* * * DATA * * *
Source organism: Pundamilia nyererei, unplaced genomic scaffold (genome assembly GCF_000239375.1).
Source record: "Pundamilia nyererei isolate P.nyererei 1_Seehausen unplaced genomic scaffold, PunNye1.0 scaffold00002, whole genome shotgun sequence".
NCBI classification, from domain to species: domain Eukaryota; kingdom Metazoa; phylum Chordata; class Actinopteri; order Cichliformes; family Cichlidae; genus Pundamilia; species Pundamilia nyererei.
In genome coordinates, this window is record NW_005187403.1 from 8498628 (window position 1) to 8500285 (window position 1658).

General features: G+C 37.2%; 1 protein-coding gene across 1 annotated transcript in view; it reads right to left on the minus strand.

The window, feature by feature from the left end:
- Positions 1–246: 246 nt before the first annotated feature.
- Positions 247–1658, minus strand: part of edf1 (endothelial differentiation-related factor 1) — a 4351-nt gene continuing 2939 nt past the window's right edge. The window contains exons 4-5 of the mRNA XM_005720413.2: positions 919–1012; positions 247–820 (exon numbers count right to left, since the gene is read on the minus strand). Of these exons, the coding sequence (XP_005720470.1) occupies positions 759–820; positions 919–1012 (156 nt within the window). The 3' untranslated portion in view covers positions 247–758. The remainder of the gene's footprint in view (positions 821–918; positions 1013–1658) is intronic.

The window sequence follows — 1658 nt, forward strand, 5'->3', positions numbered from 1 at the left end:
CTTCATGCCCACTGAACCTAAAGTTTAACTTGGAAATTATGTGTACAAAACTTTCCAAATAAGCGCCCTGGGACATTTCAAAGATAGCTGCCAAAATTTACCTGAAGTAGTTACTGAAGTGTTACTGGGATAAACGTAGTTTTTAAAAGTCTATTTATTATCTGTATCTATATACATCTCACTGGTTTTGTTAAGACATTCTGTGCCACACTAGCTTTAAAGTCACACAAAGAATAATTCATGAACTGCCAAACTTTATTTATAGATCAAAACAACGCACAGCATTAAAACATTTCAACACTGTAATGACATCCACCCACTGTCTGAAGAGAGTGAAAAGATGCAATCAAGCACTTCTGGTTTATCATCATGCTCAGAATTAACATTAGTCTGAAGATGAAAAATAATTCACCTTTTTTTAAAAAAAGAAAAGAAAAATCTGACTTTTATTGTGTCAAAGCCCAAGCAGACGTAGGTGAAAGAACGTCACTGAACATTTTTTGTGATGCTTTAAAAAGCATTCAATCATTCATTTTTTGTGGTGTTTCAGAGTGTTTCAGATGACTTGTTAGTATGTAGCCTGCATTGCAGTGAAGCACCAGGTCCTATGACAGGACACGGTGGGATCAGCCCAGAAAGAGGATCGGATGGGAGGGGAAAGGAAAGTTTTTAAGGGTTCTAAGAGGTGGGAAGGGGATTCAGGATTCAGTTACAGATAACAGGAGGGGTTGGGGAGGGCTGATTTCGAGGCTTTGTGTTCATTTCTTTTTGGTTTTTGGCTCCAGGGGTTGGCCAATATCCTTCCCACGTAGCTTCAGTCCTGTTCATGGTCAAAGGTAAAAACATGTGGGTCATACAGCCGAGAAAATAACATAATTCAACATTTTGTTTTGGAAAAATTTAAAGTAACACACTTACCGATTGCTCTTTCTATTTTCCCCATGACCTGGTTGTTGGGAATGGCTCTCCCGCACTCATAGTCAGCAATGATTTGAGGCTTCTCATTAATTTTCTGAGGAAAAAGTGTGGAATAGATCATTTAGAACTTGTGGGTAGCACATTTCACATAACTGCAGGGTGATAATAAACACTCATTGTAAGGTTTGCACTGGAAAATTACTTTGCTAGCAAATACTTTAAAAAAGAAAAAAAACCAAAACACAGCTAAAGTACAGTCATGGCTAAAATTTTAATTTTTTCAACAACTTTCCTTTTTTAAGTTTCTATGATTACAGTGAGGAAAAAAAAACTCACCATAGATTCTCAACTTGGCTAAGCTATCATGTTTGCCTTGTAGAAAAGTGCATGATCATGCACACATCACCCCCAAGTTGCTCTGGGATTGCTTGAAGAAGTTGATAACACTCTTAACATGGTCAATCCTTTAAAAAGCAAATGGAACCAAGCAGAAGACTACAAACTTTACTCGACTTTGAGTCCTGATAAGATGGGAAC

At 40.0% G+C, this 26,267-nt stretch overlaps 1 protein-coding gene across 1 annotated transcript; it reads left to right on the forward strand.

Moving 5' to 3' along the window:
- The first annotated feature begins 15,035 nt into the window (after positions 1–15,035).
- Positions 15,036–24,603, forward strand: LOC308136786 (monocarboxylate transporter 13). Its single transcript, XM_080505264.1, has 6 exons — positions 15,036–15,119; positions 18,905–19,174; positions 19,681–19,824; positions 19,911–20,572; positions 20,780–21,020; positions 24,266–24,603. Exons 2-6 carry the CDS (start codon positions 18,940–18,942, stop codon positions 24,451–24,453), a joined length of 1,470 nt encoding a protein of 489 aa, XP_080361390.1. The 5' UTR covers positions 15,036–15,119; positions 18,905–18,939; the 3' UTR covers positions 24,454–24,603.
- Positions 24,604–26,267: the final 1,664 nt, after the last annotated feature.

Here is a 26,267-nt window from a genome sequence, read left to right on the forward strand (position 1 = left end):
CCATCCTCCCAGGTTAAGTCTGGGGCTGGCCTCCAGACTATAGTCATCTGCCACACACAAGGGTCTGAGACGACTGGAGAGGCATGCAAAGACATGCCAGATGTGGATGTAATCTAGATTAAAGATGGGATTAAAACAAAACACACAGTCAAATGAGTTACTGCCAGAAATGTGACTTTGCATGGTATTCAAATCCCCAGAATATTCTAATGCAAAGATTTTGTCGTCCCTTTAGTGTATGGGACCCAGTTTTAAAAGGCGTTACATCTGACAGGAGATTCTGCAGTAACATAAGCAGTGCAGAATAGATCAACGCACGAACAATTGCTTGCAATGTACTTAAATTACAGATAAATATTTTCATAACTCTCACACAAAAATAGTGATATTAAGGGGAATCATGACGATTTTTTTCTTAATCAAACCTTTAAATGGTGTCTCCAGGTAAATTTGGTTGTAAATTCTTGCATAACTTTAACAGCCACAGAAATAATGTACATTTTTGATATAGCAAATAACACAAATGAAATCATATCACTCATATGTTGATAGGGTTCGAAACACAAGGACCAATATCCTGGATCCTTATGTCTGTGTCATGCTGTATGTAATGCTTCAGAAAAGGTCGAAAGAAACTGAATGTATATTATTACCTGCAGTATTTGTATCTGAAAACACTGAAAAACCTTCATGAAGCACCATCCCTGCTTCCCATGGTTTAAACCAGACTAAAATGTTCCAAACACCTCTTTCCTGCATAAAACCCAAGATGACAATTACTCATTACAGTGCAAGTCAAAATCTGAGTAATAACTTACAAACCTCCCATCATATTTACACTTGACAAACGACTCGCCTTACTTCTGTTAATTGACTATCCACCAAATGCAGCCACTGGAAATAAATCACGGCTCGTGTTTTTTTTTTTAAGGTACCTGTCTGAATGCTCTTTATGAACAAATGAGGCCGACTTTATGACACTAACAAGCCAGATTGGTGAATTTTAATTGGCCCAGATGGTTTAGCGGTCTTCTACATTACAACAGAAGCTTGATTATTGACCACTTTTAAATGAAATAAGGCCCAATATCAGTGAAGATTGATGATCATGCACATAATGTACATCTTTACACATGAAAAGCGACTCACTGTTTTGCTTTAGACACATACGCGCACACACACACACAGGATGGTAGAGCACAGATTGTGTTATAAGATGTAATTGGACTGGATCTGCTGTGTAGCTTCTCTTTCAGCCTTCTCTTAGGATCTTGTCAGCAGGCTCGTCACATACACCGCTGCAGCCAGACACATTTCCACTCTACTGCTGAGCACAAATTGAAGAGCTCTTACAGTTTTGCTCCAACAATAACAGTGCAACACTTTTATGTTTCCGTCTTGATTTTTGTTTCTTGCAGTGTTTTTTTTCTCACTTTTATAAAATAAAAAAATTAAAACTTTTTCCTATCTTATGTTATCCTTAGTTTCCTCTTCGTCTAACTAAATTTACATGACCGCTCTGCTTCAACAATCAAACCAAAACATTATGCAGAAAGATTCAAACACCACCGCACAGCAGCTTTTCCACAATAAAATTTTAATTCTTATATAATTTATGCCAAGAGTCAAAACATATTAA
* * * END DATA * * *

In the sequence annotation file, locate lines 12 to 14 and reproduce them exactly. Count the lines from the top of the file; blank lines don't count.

Moving 5' to 3' along the window:
- The first annotated feature begins 15,035 nt into the window (after positions 1–15,035).
- Positions 15,036–24,603, forward strand: LOC308136786 (monocarboxylate transporter 13). Its single transcript, XM_080505264.1, has 6 exons — positions 15,036–15,119; positions 18,905–19,174; positions 19,681–19,824; positions 19,911–20,572; positions 20,780–21,020; positions 24,266–24,603. Exons 2-6 carry the CDS (start codon positions 18,940–18,942, stop codon positions 24,451–24,453), a joined length of 1,470 nt encoding a protein of 489 aa, XP_080361390.1. The 5' UTR covers positions 15,036–15,119; positions 18,905–18,939; the 3' UTR covers positions 24,454–24,603.